ActionSA Charts New Path Towards Economic Justice

Today I delivered the keynote speech on the topic of Economic Justice at ActionSA’s inaugural Policy Conference. To borrow the painful words that the late Archbishop Tutu once said, “Our Rainbow Nation that so filled the world with hope is being reduced to a grubby shadow of itself. The fabric of the nation is splitting at the seams ….”

This is certainly the reality our country finds itself in. Our country’s legacy of racial division remains unresolved. Instead, we are starting to see other divides and prejudices starting to manifest; we are becoming an intolerant nation and further divided.

The current ruling government’s failure to address socioeconomic injustices over the last three decades has contributed to the increased marginalisation of many South Africans.

ActionSA is striving towards a South Africa that is no longer characterized by division and inequality but is rather set on achieving economic justice.

ActionSA’s objective is to ensure that everyone, regardless of their circumstances, have access to equal opportunities for success. This can be achieved by knocking down human development barriers propelled by the apartheid government’s discriminatory policies. As an organisation, we support black empowerment.

When we refer to black, we are referring to all racial groups that were discriminated against by the Apartheid government. This includes coloured people, Indians, and Asians. BEE, in its current form, has failed to uplift black South Africans and it is for this reason we have developed innovative and viable solutions to address inequality in South Africa.

One of them is the Opportunity Fund, funded by partially by corporate profits that are currently being spent on BEE compliance, and will be applicable for 30 years. This fund will be used to create access to entrepreneurial funding and tertiary education. The Opportunity Fund goes far beyond being a mere replacement of BEE, it extends towards the launch of financial literacy, education and awareness programmes to ensure that we drive socio-economic development through the deployment of capital socially transformative programmes.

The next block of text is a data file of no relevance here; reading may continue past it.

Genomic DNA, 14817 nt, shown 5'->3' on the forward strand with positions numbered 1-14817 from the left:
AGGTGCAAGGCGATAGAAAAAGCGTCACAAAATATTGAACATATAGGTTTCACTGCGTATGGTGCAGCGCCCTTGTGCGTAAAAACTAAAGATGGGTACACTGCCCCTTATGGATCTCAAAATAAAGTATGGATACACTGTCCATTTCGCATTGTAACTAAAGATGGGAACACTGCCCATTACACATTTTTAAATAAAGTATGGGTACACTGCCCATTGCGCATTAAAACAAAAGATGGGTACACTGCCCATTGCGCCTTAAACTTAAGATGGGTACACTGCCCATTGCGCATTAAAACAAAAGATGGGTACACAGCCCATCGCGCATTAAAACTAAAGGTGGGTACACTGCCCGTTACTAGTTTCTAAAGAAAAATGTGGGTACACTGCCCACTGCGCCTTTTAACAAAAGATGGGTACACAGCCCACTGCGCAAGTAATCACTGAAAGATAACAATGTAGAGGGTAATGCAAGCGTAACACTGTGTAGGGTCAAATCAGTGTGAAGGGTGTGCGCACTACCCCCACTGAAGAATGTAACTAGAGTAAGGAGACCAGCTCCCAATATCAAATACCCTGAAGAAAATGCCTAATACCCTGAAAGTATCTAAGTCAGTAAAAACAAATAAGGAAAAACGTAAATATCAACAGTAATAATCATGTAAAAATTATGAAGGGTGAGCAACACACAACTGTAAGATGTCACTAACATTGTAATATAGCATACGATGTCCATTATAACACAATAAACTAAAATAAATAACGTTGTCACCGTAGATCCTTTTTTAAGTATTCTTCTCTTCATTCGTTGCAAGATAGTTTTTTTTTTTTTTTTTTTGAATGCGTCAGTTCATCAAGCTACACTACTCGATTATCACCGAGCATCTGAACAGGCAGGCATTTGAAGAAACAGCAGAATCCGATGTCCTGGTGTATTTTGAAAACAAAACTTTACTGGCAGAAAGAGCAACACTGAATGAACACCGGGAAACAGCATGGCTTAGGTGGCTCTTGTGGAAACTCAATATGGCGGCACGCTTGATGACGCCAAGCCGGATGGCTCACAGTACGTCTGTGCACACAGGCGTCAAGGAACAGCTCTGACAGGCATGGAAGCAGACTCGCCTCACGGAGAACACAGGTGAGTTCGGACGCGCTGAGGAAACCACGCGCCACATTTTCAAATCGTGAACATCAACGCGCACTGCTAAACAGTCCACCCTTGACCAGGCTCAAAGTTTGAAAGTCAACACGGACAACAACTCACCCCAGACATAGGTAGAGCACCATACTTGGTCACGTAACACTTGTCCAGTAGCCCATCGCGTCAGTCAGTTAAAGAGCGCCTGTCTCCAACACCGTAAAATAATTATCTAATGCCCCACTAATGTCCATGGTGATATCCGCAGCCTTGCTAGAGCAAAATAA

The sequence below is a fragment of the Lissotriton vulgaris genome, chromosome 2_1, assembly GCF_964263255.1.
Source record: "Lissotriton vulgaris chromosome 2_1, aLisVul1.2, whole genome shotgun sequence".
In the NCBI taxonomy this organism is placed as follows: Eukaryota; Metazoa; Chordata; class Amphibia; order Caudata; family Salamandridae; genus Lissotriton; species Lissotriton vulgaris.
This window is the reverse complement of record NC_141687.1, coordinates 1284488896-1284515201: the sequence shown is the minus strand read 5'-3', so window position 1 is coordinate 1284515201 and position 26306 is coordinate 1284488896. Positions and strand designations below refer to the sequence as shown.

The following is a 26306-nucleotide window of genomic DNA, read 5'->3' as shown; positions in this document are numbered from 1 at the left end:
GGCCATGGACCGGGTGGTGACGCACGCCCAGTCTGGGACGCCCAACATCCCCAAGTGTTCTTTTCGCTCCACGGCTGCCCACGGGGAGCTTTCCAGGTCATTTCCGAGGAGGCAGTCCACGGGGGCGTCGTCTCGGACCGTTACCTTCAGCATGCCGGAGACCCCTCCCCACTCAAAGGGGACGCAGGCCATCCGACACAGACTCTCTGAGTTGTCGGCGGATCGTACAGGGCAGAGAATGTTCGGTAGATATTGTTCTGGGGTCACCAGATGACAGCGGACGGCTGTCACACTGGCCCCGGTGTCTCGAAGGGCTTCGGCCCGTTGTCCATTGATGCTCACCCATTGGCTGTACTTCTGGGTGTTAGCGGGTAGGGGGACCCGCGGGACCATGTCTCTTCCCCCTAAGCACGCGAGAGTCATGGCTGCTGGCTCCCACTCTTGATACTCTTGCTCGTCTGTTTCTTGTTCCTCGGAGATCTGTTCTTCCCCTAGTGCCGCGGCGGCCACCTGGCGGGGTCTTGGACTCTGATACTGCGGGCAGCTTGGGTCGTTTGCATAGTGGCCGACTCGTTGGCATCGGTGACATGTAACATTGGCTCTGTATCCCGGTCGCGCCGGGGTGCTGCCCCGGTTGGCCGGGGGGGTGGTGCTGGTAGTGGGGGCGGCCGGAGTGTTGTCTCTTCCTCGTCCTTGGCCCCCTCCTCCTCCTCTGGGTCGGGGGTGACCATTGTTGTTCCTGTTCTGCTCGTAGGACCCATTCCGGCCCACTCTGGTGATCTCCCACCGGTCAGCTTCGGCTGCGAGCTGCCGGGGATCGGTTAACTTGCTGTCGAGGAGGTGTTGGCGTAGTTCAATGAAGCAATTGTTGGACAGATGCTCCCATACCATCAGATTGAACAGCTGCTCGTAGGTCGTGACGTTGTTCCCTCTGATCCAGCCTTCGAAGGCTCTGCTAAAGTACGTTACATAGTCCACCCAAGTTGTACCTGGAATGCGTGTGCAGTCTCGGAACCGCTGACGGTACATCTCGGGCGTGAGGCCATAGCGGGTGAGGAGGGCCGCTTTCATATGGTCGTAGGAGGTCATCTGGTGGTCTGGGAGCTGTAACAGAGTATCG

Besides economic interventions, other aspects such as healthcare, education, energy security, corruption, law and order, climate, and the environment also assist in promoting the economic and social justice that is required to build a just and inclusive society.

In terms of Gender Equality, it is essential that society-level awareness campaigns that promote gender equality and gender justice are implemented. Efforts include educational programs to address gender-based violence and placing light on the responsibility of men to reduce it.

Regarding land reform, it is important that we consider how to give people access to land and property that is aligned with shifts in people’s preferences for where to live while ensuring access to clean, safe, and inclusive living spaces. Land reform can be accelerated immediately within the current constitutional framework, and the institutions responsible for land reform should be sufficiently qualified.

Essentially, for economic justice to succeed, it is important to begin from the ground up by focusing on the root causes that have widened the gap, particularly in the last 30 years of democracy. It is important that we remove the structural barriers that have affected all marginalised groups, ranging from people living with disabilities to members of the LGBTQIA+ community and black people, who have all faced injustices.